Less Fun than War Is Peace

April 08, 1991|By GEORGE F. WILL

WASHINGTON. — Washington.-- The peace is not nearly as much fun as the war was. American enjoyment of the war was supposedly a partial vindication of the war, which was supposed to be therapeutic, making us ''feel good about ourselves.'' But the aftermath is depressing.

We are in the war's fourth stage. The four have been: diplomatic blunders that brought on the war; preparing to fight; fighting; enjoying Charlton Heston and Whitney Houston television specials celebrating the war that had been the nation's favorite television program. The fifth stage -- scrubbing the pitch off our hands -- will last longer than the other four combined.

Some people want to shove America up to its elbows in Iraq's civil war in order to stop Saddam Hussein's slaughter of insurgents whose insurgency coincided with American calls for just that. But it is a crashing non-sequitur to say that if party A urges party B to overthrow a tyrant, then party A is obligated to participate in the overthrowing.

An Army lieutenant in occupied Iraq says ''there is not a man who would not go north and finish this job.'' But ''the job'' is done, at least as the job was defined by the agency to which we delegated the defining of it. The United Nations said the job was to liberate Kuwait. Kuwaitis have been restored to the misrule of their feckless royal family.

The United States stressed that the legitimacy of the war derived substantially from U.N. resolutions. Hence the United States is, as critics warned that it would be, now inhibited from unilateralism, including unilateral intervention in Iraq's civil war. Besides, what are we supposed to do, unilaterally or otherwise, with the ripped flesh of Iraqi society?

Nations are not machines, they are organisms, living things. When their flesh is torn, they bleed, get virulent infections, run raging fevers. We knew this, or had no excuse for not knowing it, when we went to war.

Is it America's interest or duty to become protector of Kurds, Shiites and other minorities now suffering the sort of terrors they might inflict, if they had minorities at their mercy? Kurds and Shiites seem united under Mr. Hussein's pounding, but there are factions within factions within these factions, and complexities we cannot comprehend, let alone control.

Kurds bet their lives on, and now feel betrayed by, the ''international community.'' Blather kills. We went to war pretending the U.N., or our coalition (featuring the Saddam-like Assad), was that ''community'' incarnate. Such propagandistic chatter leads people like the Kurds to entrust their lives to a fiction.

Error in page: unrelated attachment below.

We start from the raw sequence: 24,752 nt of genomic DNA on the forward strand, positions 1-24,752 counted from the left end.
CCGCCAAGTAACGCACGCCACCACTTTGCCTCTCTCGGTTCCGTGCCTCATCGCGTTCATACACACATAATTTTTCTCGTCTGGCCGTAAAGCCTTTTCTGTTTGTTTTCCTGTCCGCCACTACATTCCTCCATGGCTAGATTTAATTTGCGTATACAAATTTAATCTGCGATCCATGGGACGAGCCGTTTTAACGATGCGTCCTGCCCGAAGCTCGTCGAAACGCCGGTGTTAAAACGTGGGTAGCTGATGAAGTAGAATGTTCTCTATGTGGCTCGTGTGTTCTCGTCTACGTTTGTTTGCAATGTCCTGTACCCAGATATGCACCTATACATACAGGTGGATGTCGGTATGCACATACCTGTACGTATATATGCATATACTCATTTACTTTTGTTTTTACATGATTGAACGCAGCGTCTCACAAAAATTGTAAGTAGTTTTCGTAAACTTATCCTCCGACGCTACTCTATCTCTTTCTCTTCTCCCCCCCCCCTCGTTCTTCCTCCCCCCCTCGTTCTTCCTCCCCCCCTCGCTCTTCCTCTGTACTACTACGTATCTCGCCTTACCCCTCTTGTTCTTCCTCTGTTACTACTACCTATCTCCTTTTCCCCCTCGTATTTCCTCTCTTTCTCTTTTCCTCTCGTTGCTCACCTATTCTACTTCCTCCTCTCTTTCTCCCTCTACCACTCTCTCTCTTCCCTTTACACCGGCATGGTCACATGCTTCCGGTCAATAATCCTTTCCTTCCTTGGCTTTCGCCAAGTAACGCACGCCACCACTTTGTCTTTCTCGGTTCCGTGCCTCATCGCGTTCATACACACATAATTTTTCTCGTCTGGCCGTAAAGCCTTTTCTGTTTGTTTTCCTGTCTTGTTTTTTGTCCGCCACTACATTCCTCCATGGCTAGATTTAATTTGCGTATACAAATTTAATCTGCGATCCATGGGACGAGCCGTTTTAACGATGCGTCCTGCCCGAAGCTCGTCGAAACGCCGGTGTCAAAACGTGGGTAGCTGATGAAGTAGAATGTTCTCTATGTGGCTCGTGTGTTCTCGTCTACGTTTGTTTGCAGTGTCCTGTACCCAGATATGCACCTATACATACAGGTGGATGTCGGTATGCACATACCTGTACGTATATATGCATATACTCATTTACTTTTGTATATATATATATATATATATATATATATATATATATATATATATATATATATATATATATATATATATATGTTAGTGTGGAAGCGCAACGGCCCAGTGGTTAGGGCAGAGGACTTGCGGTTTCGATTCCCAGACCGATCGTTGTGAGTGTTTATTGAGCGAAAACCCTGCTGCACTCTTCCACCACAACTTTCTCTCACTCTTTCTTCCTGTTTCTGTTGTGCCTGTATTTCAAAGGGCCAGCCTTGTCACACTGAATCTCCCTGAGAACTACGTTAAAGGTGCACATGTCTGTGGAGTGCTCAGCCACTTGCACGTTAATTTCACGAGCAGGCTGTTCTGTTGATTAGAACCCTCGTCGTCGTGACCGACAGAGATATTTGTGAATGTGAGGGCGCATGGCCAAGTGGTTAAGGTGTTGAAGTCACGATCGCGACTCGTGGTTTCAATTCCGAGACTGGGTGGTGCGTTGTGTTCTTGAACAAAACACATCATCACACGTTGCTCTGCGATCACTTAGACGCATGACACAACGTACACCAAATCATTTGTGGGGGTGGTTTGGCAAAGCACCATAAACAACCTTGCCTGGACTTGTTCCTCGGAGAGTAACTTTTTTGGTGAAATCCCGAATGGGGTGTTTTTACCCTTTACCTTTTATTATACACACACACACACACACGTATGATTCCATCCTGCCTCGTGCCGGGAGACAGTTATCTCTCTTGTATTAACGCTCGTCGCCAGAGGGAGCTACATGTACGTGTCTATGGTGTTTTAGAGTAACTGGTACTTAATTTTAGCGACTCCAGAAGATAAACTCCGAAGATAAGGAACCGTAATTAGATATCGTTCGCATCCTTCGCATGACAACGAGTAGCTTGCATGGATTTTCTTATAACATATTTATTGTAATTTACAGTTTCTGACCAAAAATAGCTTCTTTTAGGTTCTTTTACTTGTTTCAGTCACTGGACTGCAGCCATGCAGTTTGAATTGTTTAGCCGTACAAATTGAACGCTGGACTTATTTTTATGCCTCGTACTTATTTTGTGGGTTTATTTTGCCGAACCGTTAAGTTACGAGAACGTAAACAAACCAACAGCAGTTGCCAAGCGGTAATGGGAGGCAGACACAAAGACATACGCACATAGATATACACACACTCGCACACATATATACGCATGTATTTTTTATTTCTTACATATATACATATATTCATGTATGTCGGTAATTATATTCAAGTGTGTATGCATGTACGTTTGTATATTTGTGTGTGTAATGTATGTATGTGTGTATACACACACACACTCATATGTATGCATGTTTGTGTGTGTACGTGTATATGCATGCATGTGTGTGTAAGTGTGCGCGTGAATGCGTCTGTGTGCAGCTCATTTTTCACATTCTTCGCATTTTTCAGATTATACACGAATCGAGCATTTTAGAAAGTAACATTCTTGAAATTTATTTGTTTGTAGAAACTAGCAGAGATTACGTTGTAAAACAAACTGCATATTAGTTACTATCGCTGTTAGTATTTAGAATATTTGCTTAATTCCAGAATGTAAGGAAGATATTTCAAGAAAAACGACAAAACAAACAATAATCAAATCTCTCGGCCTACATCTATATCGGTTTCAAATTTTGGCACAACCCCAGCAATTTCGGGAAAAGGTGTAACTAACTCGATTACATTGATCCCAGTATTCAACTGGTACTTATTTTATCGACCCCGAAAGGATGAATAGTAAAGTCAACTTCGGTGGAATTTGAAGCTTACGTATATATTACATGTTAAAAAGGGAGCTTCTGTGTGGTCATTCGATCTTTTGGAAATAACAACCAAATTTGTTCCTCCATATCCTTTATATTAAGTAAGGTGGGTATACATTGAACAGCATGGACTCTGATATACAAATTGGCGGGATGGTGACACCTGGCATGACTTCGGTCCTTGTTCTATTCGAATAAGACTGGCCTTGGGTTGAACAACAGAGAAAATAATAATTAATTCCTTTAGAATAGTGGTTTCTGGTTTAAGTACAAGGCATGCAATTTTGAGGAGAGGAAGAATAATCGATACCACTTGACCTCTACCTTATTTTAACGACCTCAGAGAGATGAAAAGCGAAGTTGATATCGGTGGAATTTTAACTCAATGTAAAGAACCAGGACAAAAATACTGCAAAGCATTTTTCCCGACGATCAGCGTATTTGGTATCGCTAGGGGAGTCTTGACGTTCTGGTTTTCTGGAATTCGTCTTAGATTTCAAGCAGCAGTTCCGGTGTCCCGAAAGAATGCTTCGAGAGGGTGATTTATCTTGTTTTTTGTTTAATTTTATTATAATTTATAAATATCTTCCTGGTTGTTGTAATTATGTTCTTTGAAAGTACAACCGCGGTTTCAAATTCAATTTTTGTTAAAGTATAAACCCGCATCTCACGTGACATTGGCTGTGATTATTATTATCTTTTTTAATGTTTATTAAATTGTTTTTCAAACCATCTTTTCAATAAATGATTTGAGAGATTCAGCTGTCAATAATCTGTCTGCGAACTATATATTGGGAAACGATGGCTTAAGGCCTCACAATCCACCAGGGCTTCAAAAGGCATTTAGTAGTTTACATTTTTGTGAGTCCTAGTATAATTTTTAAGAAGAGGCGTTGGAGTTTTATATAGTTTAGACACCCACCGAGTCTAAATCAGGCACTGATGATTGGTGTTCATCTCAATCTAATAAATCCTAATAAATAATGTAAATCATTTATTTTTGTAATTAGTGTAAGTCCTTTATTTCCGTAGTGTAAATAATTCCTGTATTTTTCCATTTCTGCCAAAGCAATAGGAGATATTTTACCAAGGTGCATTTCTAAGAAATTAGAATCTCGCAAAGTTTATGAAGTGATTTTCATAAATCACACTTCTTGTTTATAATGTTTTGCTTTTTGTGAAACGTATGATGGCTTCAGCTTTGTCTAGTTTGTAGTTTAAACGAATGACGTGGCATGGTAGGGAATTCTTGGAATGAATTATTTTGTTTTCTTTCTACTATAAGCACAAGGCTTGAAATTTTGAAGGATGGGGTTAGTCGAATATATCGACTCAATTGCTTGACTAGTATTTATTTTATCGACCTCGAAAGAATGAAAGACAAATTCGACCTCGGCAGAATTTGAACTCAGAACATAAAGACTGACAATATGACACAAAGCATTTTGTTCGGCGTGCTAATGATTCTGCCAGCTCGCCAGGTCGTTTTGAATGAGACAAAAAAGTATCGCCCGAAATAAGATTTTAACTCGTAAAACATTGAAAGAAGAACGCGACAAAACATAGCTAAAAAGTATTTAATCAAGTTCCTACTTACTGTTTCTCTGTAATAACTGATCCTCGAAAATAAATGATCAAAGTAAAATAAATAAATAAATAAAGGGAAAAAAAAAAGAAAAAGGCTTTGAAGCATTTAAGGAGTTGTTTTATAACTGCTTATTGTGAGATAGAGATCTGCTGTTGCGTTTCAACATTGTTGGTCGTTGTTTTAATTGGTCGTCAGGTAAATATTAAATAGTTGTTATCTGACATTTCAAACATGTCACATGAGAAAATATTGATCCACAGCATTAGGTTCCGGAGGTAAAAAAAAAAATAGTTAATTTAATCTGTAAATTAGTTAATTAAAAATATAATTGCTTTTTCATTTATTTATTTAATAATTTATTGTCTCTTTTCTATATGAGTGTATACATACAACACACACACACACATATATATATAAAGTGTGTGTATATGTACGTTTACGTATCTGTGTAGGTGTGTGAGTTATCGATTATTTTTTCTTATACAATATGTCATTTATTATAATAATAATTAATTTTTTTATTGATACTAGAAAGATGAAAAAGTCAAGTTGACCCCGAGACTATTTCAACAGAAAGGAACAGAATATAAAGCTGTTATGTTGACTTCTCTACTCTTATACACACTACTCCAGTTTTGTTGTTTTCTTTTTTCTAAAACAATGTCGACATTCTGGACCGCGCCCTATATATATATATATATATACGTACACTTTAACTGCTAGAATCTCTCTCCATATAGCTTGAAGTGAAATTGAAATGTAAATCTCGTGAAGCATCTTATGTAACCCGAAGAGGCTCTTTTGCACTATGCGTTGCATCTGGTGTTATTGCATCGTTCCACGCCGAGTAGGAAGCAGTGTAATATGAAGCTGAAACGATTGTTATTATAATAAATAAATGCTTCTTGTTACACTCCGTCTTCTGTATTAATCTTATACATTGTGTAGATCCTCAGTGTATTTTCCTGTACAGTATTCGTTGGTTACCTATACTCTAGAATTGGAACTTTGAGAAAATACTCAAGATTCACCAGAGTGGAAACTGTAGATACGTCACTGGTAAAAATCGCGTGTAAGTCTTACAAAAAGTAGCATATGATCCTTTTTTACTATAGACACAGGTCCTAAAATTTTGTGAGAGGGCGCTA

When Iraq capitulated, many Americans crowed that we had knocked ''the Vietnam syndrome'' into a cocked hat. But there actually were two Vietnam syndromes, one of which is, alas, very much alive.

Syndrome II, which came at the end of the Vietnam War, was the false and dangerous ''lesson'' that military power could accomplish little. But a decade before that there was Vietnam Syndrome I, which is proving to be a durable weed in the national garden. It was -- is -- the supreme political hubris of believing in ''nation building.'' This belief, contradictory to every syllable of Burkean conservatism, is that nations are like Tinker Toys, to be rearranged by Americans who have a right to be rearrangers because they are such clever social engineers.

America is a nation in which, once every four years, armies of clever journalists and opinion-measurers flood placid, open, democratic Iowa. They study it carefully -- and then are surprised by the results of decorous political caucuses.

But now America is supposed to sort out Iraq's murderous tribes on the zany premise that there must -- why must? -- be a bunch of democrats in there somewhere. This ambitious undertaking is being advocated by some conservatives who are not famous for their confidence in the ability of the U.S. government to do much of anything right on the North American continent.

A Wall Street Journal columnist, advocating deeper American involvement in Iraq's fate, argues that ''42 days of bombing create some obligation to play a role in what happens next.'' Oh? And then in the next next after the first next?

Such an ''obligation'' tends to be perpetually renewing, deepened by each intervention taken to fulfill it. Remember, U.S. complicity in the 1963 coup that killed President Diem embedded America's hands deep in the pitch of the Vietnam tar baby.

Iraq, currently convulsed, is an improvisation ginned up after the First World War, which began in Serbia, which is currently part of convulsed Yugoslavia, another improvisation by the diplomats who thought the First World War launched a new world order. When will we learn that wars sow disorders that last twenty times longer than the wars do?

That does not mean wars should not be fought, only that their therapeutic value -- making people ''feel good'' -- is evanescent.

George F. Will is a syndicated columnist.

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